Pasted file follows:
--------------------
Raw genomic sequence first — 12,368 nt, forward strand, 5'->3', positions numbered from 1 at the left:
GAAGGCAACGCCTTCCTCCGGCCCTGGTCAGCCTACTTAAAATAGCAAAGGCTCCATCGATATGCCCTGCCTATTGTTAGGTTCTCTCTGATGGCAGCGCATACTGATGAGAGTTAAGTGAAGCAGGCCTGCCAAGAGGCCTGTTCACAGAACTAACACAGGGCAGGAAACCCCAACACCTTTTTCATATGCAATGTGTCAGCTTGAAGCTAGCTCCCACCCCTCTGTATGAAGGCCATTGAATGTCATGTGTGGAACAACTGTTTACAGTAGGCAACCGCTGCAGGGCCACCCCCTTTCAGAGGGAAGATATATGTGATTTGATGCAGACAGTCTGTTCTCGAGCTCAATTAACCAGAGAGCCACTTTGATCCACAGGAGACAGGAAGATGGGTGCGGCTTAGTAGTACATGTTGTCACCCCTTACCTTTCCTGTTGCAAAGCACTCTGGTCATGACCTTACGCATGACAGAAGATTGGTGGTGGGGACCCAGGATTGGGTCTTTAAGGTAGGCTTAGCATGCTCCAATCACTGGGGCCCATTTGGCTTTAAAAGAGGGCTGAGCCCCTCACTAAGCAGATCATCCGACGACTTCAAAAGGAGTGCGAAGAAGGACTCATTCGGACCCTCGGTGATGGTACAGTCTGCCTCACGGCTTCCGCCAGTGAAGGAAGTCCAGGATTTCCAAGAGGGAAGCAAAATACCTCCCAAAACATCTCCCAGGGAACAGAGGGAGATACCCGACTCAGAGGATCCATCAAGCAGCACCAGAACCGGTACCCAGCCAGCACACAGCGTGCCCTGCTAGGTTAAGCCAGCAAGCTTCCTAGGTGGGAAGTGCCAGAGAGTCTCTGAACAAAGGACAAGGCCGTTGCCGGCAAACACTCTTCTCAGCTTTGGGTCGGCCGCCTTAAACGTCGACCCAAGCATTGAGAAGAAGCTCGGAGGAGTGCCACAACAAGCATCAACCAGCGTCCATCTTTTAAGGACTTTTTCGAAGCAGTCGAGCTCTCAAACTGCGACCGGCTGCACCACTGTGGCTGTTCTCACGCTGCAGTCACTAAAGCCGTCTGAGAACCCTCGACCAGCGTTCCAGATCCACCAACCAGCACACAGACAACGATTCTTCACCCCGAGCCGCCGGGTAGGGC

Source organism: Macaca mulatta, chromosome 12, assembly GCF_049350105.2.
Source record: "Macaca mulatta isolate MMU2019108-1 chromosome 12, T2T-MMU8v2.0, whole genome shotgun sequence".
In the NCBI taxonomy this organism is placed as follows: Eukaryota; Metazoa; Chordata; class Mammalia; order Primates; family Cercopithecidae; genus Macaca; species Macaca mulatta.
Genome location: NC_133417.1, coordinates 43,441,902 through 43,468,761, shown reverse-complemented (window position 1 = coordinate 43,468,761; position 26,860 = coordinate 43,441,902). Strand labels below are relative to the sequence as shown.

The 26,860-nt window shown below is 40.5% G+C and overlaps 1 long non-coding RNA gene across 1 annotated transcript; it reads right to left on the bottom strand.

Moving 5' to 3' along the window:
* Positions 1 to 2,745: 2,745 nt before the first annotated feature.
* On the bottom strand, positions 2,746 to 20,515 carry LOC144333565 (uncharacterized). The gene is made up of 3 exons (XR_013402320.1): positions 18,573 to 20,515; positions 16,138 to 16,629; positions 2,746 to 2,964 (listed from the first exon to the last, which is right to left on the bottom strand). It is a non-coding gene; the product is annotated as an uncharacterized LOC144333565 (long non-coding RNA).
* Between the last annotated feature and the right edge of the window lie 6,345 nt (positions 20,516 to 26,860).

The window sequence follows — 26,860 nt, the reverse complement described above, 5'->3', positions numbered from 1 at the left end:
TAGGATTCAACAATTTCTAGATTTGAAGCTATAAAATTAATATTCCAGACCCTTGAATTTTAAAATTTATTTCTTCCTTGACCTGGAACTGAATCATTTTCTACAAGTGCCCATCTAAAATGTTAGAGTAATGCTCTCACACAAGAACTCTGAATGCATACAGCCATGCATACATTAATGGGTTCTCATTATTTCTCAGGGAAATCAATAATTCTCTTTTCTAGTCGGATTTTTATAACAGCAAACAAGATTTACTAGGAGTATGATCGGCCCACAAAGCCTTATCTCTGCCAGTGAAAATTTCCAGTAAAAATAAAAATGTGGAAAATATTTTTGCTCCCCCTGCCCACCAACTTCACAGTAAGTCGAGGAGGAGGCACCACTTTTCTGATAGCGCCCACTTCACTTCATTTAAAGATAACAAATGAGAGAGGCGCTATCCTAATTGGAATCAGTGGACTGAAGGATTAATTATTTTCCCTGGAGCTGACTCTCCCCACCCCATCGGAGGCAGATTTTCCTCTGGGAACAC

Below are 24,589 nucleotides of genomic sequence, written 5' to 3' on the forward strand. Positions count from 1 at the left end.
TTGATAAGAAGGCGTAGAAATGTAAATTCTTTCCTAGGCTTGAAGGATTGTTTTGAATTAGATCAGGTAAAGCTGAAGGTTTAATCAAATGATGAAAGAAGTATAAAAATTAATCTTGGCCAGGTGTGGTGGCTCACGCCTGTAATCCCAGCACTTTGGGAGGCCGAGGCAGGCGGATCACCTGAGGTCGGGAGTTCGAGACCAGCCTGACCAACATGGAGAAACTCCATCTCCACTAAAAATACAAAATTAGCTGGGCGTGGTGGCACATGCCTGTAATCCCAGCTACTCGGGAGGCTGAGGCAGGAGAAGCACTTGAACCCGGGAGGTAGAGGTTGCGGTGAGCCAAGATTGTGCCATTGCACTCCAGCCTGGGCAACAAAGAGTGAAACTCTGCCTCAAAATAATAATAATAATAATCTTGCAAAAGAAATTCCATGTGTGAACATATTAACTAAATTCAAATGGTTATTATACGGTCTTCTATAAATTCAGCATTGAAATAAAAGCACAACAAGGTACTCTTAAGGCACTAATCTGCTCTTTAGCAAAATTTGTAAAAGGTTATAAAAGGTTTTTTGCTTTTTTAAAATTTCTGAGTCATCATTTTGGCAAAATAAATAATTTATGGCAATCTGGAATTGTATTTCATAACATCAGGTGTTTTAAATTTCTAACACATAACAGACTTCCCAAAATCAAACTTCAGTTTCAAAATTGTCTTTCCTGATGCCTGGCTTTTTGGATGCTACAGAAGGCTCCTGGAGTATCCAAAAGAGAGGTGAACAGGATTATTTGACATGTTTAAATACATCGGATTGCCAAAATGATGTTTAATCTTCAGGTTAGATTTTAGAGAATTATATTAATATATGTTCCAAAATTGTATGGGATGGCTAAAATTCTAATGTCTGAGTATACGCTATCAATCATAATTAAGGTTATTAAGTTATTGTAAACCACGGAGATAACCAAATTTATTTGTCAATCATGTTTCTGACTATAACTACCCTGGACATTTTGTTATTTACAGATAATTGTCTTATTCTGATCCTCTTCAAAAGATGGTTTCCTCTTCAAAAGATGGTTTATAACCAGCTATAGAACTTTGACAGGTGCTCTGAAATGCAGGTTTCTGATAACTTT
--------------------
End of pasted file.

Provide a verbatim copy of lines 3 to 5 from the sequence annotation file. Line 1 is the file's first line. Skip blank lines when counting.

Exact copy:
Source organism: Macaca mulatta, chromosome 12, assembly GCF_049350105.2.
Source record: "Macaca mulatta isolate MMU2019108-1 chromosome 12, T2T-MMU8v2.0, whole genome shotgun sequence".
In the NCBI taxonomy this organism is placed as follows: Eukaryota; Metazoa; Chordata; class Mammalia; order Primates; family Cercopithecidae; genus Macaca; species Macaca mulatta.